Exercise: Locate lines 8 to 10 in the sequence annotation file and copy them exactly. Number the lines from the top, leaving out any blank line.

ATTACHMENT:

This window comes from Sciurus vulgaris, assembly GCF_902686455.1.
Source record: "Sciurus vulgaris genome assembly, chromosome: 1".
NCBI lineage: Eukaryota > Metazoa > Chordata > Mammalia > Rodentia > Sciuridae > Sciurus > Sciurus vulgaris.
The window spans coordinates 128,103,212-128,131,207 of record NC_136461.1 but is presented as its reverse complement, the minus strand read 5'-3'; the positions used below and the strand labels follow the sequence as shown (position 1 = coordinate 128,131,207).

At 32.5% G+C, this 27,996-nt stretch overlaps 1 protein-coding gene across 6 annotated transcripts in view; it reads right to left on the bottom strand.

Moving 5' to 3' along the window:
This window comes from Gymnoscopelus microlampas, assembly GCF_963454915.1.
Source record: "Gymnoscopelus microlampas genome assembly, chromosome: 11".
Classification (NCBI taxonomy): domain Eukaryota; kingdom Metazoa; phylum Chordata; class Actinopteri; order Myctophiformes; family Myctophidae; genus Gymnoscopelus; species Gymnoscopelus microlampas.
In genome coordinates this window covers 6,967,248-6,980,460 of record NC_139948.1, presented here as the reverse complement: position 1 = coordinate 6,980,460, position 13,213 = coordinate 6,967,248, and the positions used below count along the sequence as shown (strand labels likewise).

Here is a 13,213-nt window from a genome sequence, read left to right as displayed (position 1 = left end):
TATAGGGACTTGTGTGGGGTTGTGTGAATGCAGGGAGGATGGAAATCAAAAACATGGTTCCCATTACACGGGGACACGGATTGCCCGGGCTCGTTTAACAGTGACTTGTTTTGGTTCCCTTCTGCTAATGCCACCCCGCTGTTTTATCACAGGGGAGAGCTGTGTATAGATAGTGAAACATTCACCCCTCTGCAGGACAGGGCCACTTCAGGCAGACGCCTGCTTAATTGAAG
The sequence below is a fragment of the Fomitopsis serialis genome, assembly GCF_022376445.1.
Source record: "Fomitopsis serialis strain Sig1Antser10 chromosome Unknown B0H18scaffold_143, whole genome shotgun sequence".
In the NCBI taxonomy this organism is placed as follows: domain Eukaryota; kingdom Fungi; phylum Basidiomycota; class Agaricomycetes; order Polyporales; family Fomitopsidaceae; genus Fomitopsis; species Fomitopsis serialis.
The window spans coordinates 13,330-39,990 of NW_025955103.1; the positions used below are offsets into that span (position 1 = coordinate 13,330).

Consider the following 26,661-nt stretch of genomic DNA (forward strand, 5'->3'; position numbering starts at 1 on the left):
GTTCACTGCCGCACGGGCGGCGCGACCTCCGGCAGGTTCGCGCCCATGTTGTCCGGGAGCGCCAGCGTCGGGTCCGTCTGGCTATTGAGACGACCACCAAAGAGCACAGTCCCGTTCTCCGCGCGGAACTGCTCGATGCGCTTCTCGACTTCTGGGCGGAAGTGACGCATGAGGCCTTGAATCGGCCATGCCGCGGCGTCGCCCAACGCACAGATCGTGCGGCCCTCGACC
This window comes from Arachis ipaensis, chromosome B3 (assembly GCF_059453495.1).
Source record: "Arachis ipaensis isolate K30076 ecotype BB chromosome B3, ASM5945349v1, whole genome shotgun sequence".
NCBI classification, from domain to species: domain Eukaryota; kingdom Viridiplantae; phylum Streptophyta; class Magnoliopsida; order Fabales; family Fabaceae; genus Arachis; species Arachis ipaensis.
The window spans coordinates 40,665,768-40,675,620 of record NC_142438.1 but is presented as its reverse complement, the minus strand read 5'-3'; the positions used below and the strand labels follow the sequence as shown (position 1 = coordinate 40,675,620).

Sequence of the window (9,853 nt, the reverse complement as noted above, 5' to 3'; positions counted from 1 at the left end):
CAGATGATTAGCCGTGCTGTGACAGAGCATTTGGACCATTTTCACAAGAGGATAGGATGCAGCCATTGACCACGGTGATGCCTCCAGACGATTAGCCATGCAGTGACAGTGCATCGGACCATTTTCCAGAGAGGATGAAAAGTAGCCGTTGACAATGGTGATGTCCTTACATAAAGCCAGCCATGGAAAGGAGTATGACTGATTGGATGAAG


Source record: "Gymnoscopelus microlampas genome assembly, chromosome: 11".
Classification (NCBI taxonomy): domain Eukaryota; kingdom Metazoa; phylum Chordata; class Actinopteri; order Myctophiformes; family Myctophidae; genus Gymnoscopelus; species Gymnoscopelus microlampas.
In genome coordinates this window covers 6,967,248-6,980,460 of record NC_139948.1, presented here as the reverse complement: position 1 = coordinate 6,980,460, position 13,213 = coordinate 6,967,248, and the positions used below count along the sequence as shown (strand labels likewise).